A direct mailing for Zzoomm, a broadband provider, received on 5 July 2023, featured a series of savings claims. Headline text at the top of the letter stated “Upgrade to 100% Full Fibre broadband and save over £240 a year”. Text in the body of the letter stated “When your neighbours are stuck paying for their over-priced, part fibre BT broadband […] you can sit back and enjoy a brand-new Full Fibre connection, and save a fortune! You could save £240.18 a year by switching to Zzoomm Full Fibre 150 for just £19.95 a month for 12 months compared to BT Fibre 1 at £29.99 a month for 24 months”.
The letter included a pricing comparison table comparing Zzoomm’s Full Fibre 150 service to Sky’s Superfast 35 service, BT’s Fibre 1 service, and Plusnet’s Unlimited Fibre service. The table listed Zzoomm’s service as costing £19.95 a month over a 12-month term, for a total of £239.40, and BT’s service as costing £29.99 a month over a 24-month term, for a total of £719.76 as well as comparisons against other providers.
Small print at the end of the letter stated “Offer terms. Save £10 a month on all Zzoomm 12-month home broadband plans […] Save £240.18 a year vs BT Fibre 1 calculated by comparing BT Fibre 1 Total Contract Value of £719.76 minus Zzoomm Full Fibre 150 Total Contract Value £239.40 and pro-rating to 12-month equivalent. Pricing comparison table […] correct as of 20/06/2023.”
The complainant challenged whether the claim “save over £240 a year” was misleading and could be substantiated.
Zzoomm said that the price comparison table compared four broadband services available in the relevant postcode, which was within their full fibre broadband network. They said they offered the only full fibre broadband product available in that area and that all available pricing had been correct when the ad was seen.
Zzoomm said the claim that consumers could save over £240 a year by changing to their Full Fibre 150 service had been calculated by estimating the cost of their service over 24 months, and comparing that against the cost of 24-month BT Fibre 1 contract. Upon re-checking the price comparison table, Zzoomm accepted that the calculations had been incorrect due to human error, for which they apologised.
The ASA considered that consumers would understand the claim “Upgrade to 100% Full Fibre broadband and save over £240 a year” to mean that they would be able to save £240 per year by switching to Zzoomm’s Full Fibre 150 service from a BT Fibre 1 service. The ad stated “You could save £240.18 a year by switching to Zzoomm Full Fibre 150 for just £19.95 a month for 12 months compared to BT Fibre 1 at £29.99 a month for 24 months”. We noted that the lengths of the contracts differed, and considered consumers would understand that they would save over £240 over the 12-month Zzoomm contract versus what they would have paid to BT over that period, and that they could save the same amount with a second 12-month contract to cover the full 24 months of the BT contract.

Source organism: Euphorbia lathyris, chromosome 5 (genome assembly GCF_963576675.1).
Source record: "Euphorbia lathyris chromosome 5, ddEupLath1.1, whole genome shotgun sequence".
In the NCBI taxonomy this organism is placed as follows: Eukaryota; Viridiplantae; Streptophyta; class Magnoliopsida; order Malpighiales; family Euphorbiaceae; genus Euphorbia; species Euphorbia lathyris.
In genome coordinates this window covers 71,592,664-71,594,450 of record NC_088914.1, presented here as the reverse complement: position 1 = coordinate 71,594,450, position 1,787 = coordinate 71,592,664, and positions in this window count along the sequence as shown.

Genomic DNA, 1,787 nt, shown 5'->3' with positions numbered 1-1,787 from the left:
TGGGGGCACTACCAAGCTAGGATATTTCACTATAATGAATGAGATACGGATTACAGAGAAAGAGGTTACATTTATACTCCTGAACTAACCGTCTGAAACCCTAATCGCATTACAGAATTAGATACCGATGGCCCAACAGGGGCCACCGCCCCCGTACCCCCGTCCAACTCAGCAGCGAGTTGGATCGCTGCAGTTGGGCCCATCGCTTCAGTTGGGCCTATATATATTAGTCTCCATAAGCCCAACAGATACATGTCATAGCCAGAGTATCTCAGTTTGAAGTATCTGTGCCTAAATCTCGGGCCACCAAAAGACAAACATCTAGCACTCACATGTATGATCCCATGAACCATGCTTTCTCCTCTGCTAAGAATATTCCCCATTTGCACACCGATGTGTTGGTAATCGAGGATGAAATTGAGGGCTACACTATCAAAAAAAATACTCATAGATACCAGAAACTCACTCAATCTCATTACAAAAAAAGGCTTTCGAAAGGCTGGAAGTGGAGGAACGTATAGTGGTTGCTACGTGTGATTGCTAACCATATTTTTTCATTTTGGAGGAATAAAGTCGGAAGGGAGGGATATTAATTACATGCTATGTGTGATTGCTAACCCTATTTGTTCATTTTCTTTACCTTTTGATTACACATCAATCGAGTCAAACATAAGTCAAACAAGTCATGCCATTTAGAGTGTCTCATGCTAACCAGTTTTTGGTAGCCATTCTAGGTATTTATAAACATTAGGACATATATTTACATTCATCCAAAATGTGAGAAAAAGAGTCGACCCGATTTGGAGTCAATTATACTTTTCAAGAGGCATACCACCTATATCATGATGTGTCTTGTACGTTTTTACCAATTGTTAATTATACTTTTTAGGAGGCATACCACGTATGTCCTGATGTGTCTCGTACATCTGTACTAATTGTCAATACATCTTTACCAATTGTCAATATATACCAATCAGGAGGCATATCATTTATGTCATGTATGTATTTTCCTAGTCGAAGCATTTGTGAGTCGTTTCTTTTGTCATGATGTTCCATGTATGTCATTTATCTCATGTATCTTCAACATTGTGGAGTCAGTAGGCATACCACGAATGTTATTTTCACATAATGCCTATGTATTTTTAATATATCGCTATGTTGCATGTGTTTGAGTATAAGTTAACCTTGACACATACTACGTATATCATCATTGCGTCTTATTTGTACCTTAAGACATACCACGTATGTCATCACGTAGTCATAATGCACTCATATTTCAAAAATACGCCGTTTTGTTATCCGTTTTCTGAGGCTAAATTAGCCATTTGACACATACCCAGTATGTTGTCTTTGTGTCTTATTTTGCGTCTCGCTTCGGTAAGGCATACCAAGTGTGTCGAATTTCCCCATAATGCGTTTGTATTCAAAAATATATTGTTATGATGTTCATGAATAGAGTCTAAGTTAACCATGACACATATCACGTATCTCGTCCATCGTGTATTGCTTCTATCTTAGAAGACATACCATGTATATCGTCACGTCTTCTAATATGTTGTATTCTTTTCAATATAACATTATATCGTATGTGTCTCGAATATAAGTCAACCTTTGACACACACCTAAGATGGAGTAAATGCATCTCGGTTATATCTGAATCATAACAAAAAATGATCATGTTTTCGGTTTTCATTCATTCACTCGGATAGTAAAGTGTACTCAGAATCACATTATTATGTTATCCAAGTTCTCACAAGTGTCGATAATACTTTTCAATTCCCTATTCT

However, we understood that Zzoomm had calculated the saving by deducting the total cost of a 12-month Zzoomm contract (£239.40) from the cost of what they had calculated for a 24-month BT contract (£719.76), leaving a saving of £480.46. However, that did not take into account the cost of the Zzoomm contract for the second year. The correct calculation should have been to subtract two 12-month Zzoomm contracts (£478.80) from the 24-month BT contract (£719.76), leaving a saving of £240.96. That was the amount identified in the advertiser’s response to the complaint. However, that was the total across 24 months, whereas the ad stated an amount that consumers could save per year. The saving per year according to the above calculation would be £120.48.
In addition, we noted from the small print of the ad that the offer applied a £10 discount to 12-month home broadband plans, meaning that the regular cost of their Full Fibre 150 service would have been £29.95. We noted from the ad that the offer was due to end on 31 August 2023, and Zzoomm also reserved the right to withdraw it at any point. Because there was no guarantee that consumers would be able to pay the discounted rate of £19.95 in a hypothetical second year, we considered that further undermined the claimed saving.
Because the ad claimed that consumers switching from BT’s Fibre 1 service could save over £240 a year if they signed up to Zzoomm’s Full Fibre 150 service when that was not the case, and because the ad implied that the monthly cost of £19.95 could be extrapolated over a 24-month period, when there was no evidence that consumers would be able to take advantage of that price once the 12-month offer period had ended, we concluded that the savings claims in the ad had not been substantiated and were therefore misleading.
The ad breached CAP Code (Edition 12) rules 3.1 and 3.3 (Misleading advertising), 3.7 (Substantiation), and 3.33 and 3.35 (Comparisons with identifiable competitors).
The ad must not appear again in the form complained about. We told Zzoomm plc to ensure that their future marketing materials did not mislead consumers. Specifically, we told them to ensure future ads contained accurate savings figures which could be substantiated. We also told them to ensure that any future price comparisons they made were accurate and could be substantiated.